A part may not look like it is kinked, but it may not be able to be straightened without cracking. The stronger the steel, the less repairable it becomes. For example, a slight bend in a UHSS part may crack when straightened, if it is able to be straightened at all. As a best practice, do not straighten parts that are above 600 MPa unless specific documentation exists from the vehicle maker. This is due to possible cracking and tearing of the part and possible damage to adjacent panels. If straightening is allowed by the OEM, a dye penetrant should be used to ensure no micro-cracking has occurred in the steel. Some vehicle makers do not recommend straightening UHSS parts that are above 600 MPa due to cracking and tearing of the part and damage to adjacent panels.
If the part is bent, but the thickness or strength of the metal will not allow for straightening without leaving an area of permanent deformation, then replacement, either partial or complete, would be appropriate.
Tools, equipment and part replacement
While many of the tools and equipment you work with today will be useful for mixed-material vehicles, you will need to invest in some new equipment, if you’re not already working on aluminum-intensive vehicles today, or doing MIG brazing.
While vehicle makers may be able to join dissimilar metals together using spot welding, friction-stir welding, or other ‘fusion’ methods, that type of equipment will not be available for repairs; at not least for the foreseeable future. When attaching dissimilar materials to one another, most repair procedures are going to include mechanical fasteners, in conjunction with adhesives. Blind rivets, and in some cases, self-piercing rivets (SPR) and adhesives are going to be common place in replacement attachment methods. Not only is rivet bonding an effective attachment method, it also provides a barrier between dissimilar materials, especially aluminum and steel. While the likelihood of galvanic corrosion is minimal, rivet bonding provides additional protection. It also helps with noise, vibration, and harshness (NVH) and general corrosion protection.
Factory installed SPRs will often be replaced with blind rivets during repair.
Repairs may not always require joining dissimilar materials and there will many cases where a dissimilar material is sandwiched between two similar materials; for example, an aluminum or carbon fiber reinforcement between two pieces of steel. In those cases, squeeze-type resistance spot welding (STRSW) will likely be the preferred attachment methods. However, not all areas will be accessible for spot welding arms. In those cases, conventional GMA plug welding may be allowed, or MIG brazing may be required. Honda is one vehicle maker that requires MIG brazing when attaching 1,500 MPa steel where spot welding arms won’t reach.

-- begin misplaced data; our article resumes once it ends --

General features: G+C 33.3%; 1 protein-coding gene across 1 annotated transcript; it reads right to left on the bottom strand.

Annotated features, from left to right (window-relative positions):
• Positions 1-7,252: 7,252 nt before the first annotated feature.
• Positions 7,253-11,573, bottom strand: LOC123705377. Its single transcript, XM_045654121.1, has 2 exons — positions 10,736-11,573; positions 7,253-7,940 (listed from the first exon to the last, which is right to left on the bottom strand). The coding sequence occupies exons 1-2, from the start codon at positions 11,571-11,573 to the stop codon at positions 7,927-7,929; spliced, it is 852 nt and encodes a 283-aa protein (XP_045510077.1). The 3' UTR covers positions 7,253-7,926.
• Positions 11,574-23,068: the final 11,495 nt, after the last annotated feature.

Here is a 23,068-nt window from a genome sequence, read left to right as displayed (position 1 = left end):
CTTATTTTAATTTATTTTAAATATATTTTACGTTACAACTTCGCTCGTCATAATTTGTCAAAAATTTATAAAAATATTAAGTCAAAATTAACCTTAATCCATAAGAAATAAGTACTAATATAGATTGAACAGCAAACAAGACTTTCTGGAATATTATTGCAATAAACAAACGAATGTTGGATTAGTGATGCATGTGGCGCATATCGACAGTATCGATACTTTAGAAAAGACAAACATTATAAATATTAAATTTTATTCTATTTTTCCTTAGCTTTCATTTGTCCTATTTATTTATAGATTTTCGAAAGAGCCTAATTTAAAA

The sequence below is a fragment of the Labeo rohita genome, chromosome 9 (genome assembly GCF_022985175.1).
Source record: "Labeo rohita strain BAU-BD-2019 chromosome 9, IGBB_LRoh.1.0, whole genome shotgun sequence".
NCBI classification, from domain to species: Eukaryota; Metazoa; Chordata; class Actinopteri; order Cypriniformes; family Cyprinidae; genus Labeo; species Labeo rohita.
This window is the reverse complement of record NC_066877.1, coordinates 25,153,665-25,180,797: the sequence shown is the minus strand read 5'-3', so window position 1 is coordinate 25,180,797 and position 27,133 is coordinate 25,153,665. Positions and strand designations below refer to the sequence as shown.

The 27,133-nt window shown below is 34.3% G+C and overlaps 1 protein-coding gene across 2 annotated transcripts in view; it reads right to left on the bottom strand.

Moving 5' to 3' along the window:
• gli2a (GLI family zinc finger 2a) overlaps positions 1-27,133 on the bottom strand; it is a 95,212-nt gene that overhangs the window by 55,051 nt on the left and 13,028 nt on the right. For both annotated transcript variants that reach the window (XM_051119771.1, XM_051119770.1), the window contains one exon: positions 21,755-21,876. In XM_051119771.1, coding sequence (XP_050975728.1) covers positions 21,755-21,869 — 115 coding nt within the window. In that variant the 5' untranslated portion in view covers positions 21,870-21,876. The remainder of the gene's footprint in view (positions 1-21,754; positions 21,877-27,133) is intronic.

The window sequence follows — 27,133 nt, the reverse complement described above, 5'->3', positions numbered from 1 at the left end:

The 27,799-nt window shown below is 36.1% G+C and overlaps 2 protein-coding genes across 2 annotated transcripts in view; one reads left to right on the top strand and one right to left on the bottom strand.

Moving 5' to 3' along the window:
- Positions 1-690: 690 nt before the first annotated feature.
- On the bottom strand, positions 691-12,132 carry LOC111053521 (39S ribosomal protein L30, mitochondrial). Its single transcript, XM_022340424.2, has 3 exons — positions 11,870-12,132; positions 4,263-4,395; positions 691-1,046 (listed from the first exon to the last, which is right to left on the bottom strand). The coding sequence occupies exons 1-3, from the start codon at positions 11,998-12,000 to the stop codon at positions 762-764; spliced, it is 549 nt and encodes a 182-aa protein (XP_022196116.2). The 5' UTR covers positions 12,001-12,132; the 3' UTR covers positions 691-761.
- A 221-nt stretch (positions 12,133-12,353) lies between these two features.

Again, to ensure you’re using the proper tools, equipment, and attachment methods, it is imperative that you refer to the vehicle maker procedures. Not doing so will create an inferior and, quite possibly, a failed repair.
All of the tools and equipment needed for repairing tomorrow’s vehicles won’t be as effective without proper training. Fortunately, I-CAR has a couple of new courses available to help. I-CAR now offers an in-shop, hands-on, Rivet Bonding (RVT01) course and an in-shop, hands-on, MIG Brazing Hands-On Skill Development (BRZ02) course. Both of these courses use your equipment to train you and your team on how to properly use these advanced joining techniques.
I-CAR is also in the process of developing a new suite of courses on new vehicles and new technology to share important information on which vehicle makers are leveraging which materials and repair methods. Many of these new courses will be offered online and will be accessible 24/7.
Working on vehicles with mixed materials can be complicated, but with the proper information, training, tools, equipment, and techniques you can ensure complete, safe, quality repairs for our customers. Always research the vehicle maker information before beginning repairs and ensure you’re following the vehicle maker’s procedures for repair and replacement.